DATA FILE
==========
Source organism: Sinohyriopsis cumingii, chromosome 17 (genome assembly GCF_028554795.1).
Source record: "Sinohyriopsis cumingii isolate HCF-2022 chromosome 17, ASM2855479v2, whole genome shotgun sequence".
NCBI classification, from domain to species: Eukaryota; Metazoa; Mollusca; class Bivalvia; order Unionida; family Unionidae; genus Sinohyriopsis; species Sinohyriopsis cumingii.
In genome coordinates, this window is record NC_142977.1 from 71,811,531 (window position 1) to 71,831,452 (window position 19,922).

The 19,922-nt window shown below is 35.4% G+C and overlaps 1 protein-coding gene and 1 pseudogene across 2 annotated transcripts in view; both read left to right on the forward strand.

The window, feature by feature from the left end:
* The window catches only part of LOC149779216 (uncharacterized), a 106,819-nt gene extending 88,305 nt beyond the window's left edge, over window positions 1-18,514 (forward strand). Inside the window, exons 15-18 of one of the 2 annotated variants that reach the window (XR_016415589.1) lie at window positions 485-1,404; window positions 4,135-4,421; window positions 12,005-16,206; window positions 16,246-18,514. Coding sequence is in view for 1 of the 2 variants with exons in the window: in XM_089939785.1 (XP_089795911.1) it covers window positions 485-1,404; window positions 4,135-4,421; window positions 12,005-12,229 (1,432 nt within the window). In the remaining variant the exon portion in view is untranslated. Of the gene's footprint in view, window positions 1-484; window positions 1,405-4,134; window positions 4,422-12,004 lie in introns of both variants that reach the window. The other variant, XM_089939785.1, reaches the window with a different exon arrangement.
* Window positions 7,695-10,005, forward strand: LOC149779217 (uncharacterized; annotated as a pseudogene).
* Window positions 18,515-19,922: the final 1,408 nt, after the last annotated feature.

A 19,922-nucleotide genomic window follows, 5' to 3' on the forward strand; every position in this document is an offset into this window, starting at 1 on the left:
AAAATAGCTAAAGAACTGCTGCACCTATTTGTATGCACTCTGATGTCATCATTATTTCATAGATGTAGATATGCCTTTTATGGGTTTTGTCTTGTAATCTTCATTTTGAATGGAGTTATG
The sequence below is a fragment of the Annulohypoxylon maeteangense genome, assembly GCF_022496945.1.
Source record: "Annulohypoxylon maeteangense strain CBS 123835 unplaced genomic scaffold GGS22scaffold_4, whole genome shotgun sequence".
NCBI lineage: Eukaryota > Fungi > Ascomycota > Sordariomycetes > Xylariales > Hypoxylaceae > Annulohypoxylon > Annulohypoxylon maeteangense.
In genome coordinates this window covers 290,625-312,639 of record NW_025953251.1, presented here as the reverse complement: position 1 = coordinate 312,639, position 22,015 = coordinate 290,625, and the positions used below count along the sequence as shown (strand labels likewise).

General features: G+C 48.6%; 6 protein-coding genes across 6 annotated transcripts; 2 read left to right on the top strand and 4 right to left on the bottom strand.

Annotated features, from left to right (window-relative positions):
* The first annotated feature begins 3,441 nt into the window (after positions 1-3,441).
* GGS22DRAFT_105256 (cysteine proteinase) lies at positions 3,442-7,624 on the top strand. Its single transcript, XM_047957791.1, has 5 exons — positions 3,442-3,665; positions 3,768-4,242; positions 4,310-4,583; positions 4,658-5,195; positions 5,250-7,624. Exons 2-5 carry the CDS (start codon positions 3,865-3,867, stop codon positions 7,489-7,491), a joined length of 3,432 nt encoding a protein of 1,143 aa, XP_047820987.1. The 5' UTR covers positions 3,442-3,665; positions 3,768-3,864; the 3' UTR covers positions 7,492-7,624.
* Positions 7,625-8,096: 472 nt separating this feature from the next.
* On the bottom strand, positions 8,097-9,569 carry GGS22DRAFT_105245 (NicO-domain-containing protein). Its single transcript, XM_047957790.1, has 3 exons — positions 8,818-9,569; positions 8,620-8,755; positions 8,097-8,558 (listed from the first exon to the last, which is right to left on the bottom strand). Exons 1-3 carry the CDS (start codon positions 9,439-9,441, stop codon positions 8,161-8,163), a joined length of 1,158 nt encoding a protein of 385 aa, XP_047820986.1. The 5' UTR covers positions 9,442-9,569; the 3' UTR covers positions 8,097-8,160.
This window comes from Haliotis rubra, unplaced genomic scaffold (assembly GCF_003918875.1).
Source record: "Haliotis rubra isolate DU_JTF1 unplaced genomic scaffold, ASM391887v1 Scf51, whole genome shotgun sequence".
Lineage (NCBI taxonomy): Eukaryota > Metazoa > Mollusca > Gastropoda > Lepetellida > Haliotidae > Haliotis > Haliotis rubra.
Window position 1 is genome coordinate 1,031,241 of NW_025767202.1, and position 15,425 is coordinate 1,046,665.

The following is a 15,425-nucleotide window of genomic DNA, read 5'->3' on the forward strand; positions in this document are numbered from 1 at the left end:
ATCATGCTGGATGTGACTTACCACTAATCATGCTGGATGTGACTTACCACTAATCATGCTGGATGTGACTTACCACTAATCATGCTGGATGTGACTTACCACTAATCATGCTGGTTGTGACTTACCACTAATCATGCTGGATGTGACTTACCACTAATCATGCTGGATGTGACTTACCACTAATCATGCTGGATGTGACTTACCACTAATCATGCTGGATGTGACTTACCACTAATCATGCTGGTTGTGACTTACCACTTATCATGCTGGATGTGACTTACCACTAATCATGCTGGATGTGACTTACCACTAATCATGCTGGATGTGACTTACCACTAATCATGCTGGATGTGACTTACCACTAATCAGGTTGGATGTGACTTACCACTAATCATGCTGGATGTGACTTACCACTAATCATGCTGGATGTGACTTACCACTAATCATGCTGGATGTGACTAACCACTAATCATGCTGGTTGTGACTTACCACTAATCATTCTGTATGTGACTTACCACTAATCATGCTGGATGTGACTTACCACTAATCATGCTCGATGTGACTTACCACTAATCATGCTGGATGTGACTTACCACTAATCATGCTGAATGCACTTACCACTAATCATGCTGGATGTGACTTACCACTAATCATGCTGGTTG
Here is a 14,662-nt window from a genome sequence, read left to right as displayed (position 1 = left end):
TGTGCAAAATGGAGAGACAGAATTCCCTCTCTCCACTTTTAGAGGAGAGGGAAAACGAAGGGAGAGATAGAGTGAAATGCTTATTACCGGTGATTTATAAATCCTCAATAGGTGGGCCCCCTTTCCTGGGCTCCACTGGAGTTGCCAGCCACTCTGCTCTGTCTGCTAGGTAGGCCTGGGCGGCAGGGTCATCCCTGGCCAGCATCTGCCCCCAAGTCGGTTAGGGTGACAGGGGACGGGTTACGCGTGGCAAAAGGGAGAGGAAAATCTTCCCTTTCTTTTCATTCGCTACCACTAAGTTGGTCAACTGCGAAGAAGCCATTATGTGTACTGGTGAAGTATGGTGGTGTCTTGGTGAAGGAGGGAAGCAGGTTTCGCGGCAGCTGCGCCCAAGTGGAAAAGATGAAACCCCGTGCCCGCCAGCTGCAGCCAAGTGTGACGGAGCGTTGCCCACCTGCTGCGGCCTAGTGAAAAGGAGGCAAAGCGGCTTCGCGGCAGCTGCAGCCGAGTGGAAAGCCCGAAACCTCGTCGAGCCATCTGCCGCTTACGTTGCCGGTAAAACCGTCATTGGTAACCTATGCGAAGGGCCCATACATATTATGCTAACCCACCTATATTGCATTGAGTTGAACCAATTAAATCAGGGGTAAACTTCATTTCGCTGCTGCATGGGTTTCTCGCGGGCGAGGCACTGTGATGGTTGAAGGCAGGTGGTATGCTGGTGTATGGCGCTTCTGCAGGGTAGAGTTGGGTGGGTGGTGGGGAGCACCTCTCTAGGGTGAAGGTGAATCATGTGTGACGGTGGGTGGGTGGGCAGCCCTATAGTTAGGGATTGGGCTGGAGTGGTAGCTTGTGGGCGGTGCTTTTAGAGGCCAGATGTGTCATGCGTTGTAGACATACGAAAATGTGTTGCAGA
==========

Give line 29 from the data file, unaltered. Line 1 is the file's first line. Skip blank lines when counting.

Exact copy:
TGTGCAAAATGGAGAGACAGAATTCCCTCTCTCCACTTTTAGAGGAGAGGGAAAACGAAGGGAGAGATAGAGTGAAATGCTTATTACCGGTGATTTATAAATCCTCAATAGGTGGGCCCCCTTTCCTGGGCTCCACTGGAGTTGCCAGCCACTCTGCTCTGTCTGCTAGGTAGGCCTGGGCGGCAGGGTCATCCCTGGCCAGCATCTGCCCCCAAGTCGGTTAGGGTGACAGGGGACGGGTTACGCGTGGCAAAAGGGAGAGGAAAATCTTCCCTTTCTTTTCATTCGCTACCACTAAGTTGGTCAACTGCGAAGAAGCCATTATGTGTACTGGTGAAGTATGGTGGTGTCTTGGTGAAGGAGGGAAGCAGGTTTCGCGGCAGCTGCGCCCAAGTGGAAAAGATGAAACCCCGTGCCCGCCAGCTGCAGCCAAGTGTGACGGAGCGTTGCCCACCTGCTGCGGCCTAGTGAAAAGGAGGCAAAGCGGCTTCGCGGCAGCTGCAGCCGAGTGGAAAGCCCGAAACCTCGTCGAGCCATCTGCCGCTTACGTTGCCGGTAAAACCGTCATTGGTAACCTATGCGAAGGGCCCATACATATTATGCTAACCCACCTATATTGCATTGAGTTGAACCAATTAAATCAGGGGTAAACTTCATTTCGCTGCTGCATGGGTTTCTCGCGGGCGAGGCACTGTGATGGTTGAAGGCAGGTGGTATGCTGGTGTATGGCGCTTCTGCAGGGTAGAGTTGGGTGGGTGGTGGGGAGCACCTCTCTAGGGTGAAGGTGAATCATGTGTGACGGTGGGTGGGTGGGCAGCCCTATAGTTAGGGATTGGGCTGGAGTGGTAGCTTGTGGGCGGTGCTTTTAGAGGCCAGATGTGTCATGCGTTGTAGACATACGAAAATGTGTTGCAGA